BOSTON, 1978 – They bum-rushed the door at Cantone’s easily pushing aside the young woman manning the door. They wore light blue ‘cuda jackets, blue jeans, work boots and each of the seven or so thugs had a cudgel of some sort.
“Fack yoo yah punk fahghats” as their battle cry and oddly, for a group of macho imbeciles attacking other guys, “Suck my d**ks” were lobbed like verbal grenades as they wailed mercilessly on any appendage or noggin that got in their line of fire.
They were content to only grab the boobs and shove around the women there and almost as quickly as they barged in, they charged out into the steamy night whooping and dropping occasional bottles of pilfered beer as they ran down Broad Street.
Just as art informed a large part of punk so too did mindless, droogie ultra-vi. Especially in Boston. Even before punk came along it was a violent city with distinct enclaves of fuck you that surrounded the city center and stained the “Athens of America” with huge swaths of blood and intolerance.
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Gurl Nine was from Charlestown, a neighborhood exceeding Whitey Bulger’s ‘Southie” in its reputation for inhospitality to outsiders; hair-triggered blasts of rage directed towards anyone, anywhere, at any time, generational criminality and rampant substance abuse.
It was the scene of enthusiastic white riots during the busing era of the early seventies which were merely part of their continuing legacy of opposition to anything or one that got their hot blood boiling since the colonial revolution.
The scene in Ben Affleck’s pretty spot-on movie “The Town” closely captured the neighborhood and its insular, generational approach to crime, life, and family in a 20-second scene.
“Pretty much the best part of Boston, trumping that shit bag a place they call Southie. It’s where the real Boston Irish come from and where nobody will fuck with you. Outsiders hate it because they know they’re not welcome, especially cops! Unlike Southie, Charlestowns never produced any rats, and that’s why the cops hate it. In other words,it’s God’s country! The people who live there, called “Townies”, have always taken care of each other. They all feel a real sense of community with one another.”
FBI Agent 1: Think we should canvass the neighborhood, ask if anyone saw anything?
FBI Agent 2: You do realize we’re in Charlestown not Southie, right? No one here will talk!
Brenda Argabright made herself known pretty quickly the night we met as both a true blue “townie” and a stone fox ready to party.
It was at a show in Jonathan Swift’s where your humble narrator was doing sound for the New Models. They had just finished recording some new songs and were testing new material in clubs around town before they opened for The Cars at Boston Garden.
She was punk and couldn’t give a rat’s ass about what other people thought.
She was funny at first. As she got drunker a certain desperation would take hold of her and her desire to get higher and get laid could reach scary levels of self-loathing and destructive behavior.
She practically dragged us into a cab that night telling the driver an address in Charlestown, telling me when we got there to keep quiet and don’t talk to anyone. In the back of that Checker cab she then proceeded to go down on what was definitely not her first sexually inexperienced 19-year-old.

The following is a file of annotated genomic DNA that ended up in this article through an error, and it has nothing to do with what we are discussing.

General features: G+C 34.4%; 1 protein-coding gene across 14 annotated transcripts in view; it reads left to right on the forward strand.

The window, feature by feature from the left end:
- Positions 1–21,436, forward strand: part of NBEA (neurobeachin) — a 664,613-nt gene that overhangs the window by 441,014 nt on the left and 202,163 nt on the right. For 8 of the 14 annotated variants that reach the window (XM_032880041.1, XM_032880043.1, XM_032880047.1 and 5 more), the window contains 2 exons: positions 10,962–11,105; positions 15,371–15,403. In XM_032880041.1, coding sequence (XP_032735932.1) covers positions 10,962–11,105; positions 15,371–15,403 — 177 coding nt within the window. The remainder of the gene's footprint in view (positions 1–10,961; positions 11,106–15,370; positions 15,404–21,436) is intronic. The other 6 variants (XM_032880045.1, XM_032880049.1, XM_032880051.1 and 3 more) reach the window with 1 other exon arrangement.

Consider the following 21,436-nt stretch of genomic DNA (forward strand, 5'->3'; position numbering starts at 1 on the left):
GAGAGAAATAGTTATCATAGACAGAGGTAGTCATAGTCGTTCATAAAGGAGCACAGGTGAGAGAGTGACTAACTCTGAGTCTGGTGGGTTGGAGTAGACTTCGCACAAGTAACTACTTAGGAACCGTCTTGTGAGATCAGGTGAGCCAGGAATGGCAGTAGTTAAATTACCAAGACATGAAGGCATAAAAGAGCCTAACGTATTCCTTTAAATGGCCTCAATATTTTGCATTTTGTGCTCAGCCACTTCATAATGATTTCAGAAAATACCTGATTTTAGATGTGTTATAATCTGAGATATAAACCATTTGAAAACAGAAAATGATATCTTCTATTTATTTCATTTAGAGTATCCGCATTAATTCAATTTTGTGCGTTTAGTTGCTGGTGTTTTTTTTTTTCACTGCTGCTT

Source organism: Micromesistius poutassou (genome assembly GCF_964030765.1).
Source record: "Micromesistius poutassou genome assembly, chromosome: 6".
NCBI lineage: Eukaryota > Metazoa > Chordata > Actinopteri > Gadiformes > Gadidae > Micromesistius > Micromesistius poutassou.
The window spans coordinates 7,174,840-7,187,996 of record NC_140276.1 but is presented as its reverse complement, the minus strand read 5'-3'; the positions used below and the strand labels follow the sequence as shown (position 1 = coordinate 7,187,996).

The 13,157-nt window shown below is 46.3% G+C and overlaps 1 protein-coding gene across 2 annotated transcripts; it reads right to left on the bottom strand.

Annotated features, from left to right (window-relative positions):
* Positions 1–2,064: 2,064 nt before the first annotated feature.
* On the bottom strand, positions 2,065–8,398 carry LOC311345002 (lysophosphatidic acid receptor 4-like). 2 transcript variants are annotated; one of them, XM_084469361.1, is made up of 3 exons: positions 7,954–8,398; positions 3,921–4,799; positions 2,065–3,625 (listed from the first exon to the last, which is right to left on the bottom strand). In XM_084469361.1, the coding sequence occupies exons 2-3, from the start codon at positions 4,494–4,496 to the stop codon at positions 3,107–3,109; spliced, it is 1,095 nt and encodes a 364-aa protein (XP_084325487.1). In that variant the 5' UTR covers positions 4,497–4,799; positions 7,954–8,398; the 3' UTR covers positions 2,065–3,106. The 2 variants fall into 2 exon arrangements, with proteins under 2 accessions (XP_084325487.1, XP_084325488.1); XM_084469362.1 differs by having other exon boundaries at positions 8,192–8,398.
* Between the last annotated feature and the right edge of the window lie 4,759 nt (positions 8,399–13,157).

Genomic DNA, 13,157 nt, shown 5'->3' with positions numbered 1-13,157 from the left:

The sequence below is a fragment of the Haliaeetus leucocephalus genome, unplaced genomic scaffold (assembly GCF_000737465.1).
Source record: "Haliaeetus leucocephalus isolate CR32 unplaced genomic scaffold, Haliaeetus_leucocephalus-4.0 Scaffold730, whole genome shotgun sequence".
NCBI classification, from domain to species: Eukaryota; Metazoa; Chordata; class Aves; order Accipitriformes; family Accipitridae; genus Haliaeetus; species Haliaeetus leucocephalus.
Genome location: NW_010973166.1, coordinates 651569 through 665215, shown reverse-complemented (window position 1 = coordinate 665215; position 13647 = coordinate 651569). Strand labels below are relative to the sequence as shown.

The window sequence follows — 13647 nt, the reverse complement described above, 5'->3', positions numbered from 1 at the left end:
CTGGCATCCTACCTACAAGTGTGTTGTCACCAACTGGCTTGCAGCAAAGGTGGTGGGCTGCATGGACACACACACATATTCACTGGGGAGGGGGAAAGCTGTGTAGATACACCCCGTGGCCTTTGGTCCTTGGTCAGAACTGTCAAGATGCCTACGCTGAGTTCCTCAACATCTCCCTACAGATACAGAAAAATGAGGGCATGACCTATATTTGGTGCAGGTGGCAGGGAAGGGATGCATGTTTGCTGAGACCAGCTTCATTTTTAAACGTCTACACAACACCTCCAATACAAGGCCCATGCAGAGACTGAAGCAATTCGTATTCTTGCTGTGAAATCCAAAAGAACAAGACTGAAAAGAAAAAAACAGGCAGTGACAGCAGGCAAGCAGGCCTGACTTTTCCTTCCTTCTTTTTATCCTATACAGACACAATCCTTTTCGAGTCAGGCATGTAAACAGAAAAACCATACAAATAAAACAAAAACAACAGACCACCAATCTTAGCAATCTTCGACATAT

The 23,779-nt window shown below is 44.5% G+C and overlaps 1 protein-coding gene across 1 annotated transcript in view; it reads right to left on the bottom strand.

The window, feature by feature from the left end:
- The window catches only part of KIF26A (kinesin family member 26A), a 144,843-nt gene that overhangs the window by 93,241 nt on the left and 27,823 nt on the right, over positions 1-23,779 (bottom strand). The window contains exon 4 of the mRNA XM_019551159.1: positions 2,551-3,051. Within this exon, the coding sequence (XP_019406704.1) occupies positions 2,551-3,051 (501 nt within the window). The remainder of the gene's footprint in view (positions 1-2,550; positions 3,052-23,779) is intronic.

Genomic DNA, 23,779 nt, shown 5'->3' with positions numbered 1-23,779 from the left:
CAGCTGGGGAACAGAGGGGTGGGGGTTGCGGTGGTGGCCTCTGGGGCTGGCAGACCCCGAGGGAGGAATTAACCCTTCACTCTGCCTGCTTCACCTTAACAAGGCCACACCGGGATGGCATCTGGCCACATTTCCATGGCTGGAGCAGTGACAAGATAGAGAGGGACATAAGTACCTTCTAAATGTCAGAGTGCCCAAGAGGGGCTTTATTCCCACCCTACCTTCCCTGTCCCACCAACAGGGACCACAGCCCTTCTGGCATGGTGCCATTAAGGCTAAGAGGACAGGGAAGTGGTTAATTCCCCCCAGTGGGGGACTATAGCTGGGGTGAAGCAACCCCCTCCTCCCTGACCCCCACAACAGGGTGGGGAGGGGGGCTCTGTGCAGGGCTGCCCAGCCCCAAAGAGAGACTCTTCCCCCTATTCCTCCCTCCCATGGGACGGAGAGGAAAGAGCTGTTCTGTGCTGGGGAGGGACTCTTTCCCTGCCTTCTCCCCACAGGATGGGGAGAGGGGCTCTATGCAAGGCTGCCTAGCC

At her place, the usual things and some delightful perversions only previously read about in certain cheap paperbacks that you would only find in bus stations or your weird Uncle’s closet were enjoyed with vigor by both parties.
Our forays into deepest, darkest libido liberation occurred with hushed moans and tones however because she had a child she didn’t want to wake.
For the next three weeks repeated trips to Charlestown were made with each one unfolding a bit more of the puzzle that was Brenda.
Having an autistic child in the late seventies was bad enough for her to deal with. Unlike today there was little understanding and support and the popular perception was that it was somehow either God’s will or, the Mother’s fault.
Having been raised in a culture of abuse towards women and insular paranoia certainly didn’t help her outlook or behavior either.
The thing that tipped her over the line into the contradictory jumble of emotional excess, vibrant insight and guilt she embodied was no doubt the brutal gang rape she endured as a teen.
The night she recounted the story of this tragic and life-altering event multitudinous and alternating waves of shock, compassion, fear and unrelenting rage at the type of men and the insidious culture that do these things shot thru the soul.
As good as the sex was. As great as the drugs she seemed to find with ease went down, the relationship sputtered, folded in on itself and disappeared in less than a month.
Years later word filtered through that Brenda had passed away. If what they say is true, then she is finally at peace.
No banks were robbed nor faces punched in the writing of this story.
Your humble narrator Elliot Rosewater is the main character of “Slaughterhouse Five” and is known mostly for helping others discover the real story behind it all.
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